data_str =

    data = json.loads(data_str)

    if data['name'] != name:
        print "ERROR: dashboard name doesn't match name in state file"
        return 1

    post_data = urllib.urlencode([('state', json.dumps(data))])

    request = urllib2.Request(upload_url % (ip, name), post_data)
    request.add_header("Content-type", "application/x-www-form-urlencoded")

    print urllib2.urlopen(request).read()
    return 0

def usage():
    print "Usage: [upload graphite_host name filename] | [download graphite_host name [filename]]"

if __name__ == '__main__':

    if len(sys.argv) < 4:

    action = sys.argv[1]
    ip = sys.argv[2]
    name = sys.argv[3]
    fname = None

    if len(sys.argv) > 4:
        fname = sys.argv[4]

    if action == 'upload':
        retval = upload(ip, name, fname)

    elif action == 'download':
        retval = download(ip, name, fname)



Global shared development folder on Vagrant

December 20th, 2013

Vagrant is pretty awesome for development. One thing that I’ve ran into is that I use a lot of vagrant instances at various times, and much of the time I want to access my development files from inside the VM. One thing that is nice about vagrant is that by default it maps the folder where the Vagrantfile is located to /vagrant inside the VM. However, most of the time the content I want to access isn’t in that folder, so I found a good way to allow me to access stuff without needing to copy content all over the place.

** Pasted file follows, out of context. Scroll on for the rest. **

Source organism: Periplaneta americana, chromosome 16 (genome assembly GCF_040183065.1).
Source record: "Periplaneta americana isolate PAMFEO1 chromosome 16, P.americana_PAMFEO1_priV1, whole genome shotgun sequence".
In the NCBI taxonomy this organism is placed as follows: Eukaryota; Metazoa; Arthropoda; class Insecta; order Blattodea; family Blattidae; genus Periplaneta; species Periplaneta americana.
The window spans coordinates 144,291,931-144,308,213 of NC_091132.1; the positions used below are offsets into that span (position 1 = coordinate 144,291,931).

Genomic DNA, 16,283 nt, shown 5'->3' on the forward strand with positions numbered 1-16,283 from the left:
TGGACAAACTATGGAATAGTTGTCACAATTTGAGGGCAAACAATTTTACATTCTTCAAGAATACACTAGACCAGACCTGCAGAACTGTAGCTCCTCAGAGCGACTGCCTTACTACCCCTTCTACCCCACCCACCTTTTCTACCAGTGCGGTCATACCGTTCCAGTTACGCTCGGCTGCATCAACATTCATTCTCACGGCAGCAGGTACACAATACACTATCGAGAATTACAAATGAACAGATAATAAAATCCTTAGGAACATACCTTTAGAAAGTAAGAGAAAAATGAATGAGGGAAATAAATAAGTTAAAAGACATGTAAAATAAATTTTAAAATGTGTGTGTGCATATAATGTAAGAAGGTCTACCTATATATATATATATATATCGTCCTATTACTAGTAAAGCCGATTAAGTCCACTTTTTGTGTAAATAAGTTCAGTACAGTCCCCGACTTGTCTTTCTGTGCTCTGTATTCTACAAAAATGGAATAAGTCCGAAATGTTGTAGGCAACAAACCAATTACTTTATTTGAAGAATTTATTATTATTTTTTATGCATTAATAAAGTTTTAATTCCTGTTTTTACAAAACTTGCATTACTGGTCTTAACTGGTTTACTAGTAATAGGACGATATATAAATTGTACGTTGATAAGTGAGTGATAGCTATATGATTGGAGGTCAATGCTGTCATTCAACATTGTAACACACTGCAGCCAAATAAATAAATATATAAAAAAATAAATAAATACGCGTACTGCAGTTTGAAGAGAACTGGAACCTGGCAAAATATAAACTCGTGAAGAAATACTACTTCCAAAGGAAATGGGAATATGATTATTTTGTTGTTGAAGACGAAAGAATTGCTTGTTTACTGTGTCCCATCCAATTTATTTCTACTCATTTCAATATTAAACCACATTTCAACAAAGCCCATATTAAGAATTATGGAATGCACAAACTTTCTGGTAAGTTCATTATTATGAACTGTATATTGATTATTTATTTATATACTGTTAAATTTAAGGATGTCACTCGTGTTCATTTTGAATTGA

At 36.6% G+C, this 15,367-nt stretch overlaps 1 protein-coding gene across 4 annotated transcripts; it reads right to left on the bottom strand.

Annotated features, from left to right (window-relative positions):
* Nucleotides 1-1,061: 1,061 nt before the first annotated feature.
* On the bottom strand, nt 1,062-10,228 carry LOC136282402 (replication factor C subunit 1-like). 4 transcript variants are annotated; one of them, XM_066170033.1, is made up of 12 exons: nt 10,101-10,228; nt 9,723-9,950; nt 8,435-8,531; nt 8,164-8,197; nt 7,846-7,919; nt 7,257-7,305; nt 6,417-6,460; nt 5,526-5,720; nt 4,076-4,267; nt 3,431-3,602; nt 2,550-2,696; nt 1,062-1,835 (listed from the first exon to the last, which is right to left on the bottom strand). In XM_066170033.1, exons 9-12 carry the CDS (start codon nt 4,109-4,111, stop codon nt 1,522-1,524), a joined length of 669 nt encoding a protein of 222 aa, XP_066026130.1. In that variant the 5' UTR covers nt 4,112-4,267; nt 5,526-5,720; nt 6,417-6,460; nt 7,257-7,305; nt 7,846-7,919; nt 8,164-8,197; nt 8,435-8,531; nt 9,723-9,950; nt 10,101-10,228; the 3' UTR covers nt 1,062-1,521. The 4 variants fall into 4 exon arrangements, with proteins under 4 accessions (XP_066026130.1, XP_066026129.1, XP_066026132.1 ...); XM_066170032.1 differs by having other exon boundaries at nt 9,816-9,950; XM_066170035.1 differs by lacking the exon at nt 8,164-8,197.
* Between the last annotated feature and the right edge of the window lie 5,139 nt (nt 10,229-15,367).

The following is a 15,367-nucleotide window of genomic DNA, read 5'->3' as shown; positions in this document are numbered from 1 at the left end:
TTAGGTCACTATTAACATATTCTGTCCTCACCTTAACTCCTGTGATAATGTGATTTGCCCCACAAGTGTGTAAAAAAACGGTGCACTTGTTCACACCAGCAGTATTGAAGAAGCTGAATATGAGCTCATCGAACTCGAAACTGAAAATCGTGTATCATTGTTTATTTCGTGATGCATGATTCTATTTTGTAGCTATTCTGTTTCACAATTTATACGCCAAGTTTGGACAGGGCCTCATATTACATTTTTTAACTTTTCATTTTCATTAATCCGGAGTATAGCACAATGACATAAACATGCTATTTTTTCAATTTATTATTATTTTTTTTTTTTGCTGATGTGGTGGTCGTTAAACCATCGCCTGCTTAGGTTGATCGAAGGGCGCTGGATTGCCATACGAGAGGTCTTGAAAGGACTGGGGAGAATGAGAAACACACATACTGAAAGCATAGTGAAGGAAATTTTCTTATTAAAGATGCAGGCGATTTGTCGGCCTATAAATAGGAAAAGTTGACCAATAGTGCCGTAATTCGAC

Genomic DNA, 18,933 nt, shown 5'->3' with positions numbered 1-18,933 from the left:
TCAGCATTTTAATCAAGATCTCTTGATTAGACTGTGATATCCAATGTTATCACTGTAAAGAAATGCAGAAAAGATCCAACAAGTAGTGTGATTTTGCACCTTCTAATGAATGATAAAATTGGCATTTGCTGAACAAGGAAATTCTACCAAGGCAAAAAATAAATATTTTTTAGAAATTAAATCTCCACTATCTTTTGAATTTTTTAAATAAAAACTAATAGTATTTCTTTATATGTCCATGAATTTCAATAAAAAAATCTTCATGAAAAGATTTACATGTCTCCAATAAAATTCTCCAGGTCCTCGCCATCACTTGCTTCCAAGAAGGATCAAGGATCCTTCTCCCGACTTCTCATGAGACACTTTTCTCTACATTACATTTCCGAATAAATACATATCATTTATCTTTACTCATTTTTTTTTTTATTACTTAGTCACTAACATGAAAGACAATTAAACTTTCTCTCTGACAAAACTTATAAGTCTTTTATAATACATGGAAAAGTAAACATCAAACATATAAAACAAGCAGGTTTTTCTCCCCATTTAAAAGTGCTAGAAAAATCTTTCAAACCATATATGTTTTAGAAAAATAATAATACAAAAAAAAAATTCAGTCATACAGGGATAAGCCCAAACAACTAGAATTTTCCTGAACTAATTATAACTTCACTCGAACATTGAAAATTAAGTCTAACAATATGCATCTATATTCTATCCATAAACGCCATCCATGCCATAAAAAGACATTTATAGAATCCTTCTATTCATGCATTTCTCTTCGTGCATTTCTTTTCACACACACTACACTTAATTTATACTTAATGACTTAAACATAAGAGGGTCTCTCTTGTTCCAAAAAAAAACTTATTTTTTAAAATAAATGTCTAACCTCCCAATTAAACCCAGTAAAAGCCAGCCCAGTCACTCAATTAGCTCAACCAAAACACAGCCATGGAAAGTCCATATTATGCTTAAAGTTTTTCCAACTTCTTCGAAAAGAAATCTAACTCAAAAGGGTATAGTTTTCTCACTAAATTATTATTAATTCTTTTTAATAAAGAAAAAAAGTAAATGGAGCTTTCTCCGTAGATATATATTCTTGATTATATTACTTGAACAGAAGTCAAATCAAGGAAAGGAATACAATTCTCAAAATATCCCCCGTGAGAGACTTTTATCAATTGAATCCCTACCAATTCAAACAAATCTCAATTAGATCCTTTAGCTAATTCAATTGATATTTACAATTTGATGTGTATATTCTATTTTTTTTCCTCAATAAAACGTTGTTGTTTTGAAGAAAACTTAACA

What you can do is setup a global Vagrantfile, and all of the VMs that are stood up by your username will get the settings inside that VM. Just create a file  ~/.vagrant.d/Vagrantfile so it looks like the following. This will map some local folder to /src on the vagrant VM — but of course, you should set the paths to values that make sense for you.

Vagrant.configure("2") do |config|

    config.vm.provider :virtualbox do |vbox, override|

        # path on your local machine
        host_folder_name = "~/local/path/to/somewhere"

        # path where the local folder is mapped to inside the VM
        vm_folder_name = "/src"

        # In newer versions of Vagrant, you should use "type" otherwise
        # you may find it rsyncing your computer to the VM
        override.vm.synced_folder File.expand_path(host_folder_name), vm_folder_name, type: "virtualbox"


Of course, if you set something like this up, definitely use the vagrant-rekey-ssh plugin to make sure that nobody else is able to access your VM via SSH using the default insecure vagrant keys.

Beware of using Vagrant VMs on a bridged network

December 10th, 2013

I love Vagrant. If you haven’t used it, Vagrant is pretty awesome. It lets you manage VMs + configurations really easily, and it’s a great development tool to use when you need to do rapid iterative development on disposable environments.

However, last week I realized that because of the way it’s implemented, all vagrant VMs share the same set of credentials to access them. Since most people only do local development with them, this is mostly ok (though it could be used to jump process boundaries and escalate privileges if you were creative and already running on the box) — however, in a bridged configuration, this is a huge security vulnerability as *anyone* on the internet could potentially use this key to SSH into your VM.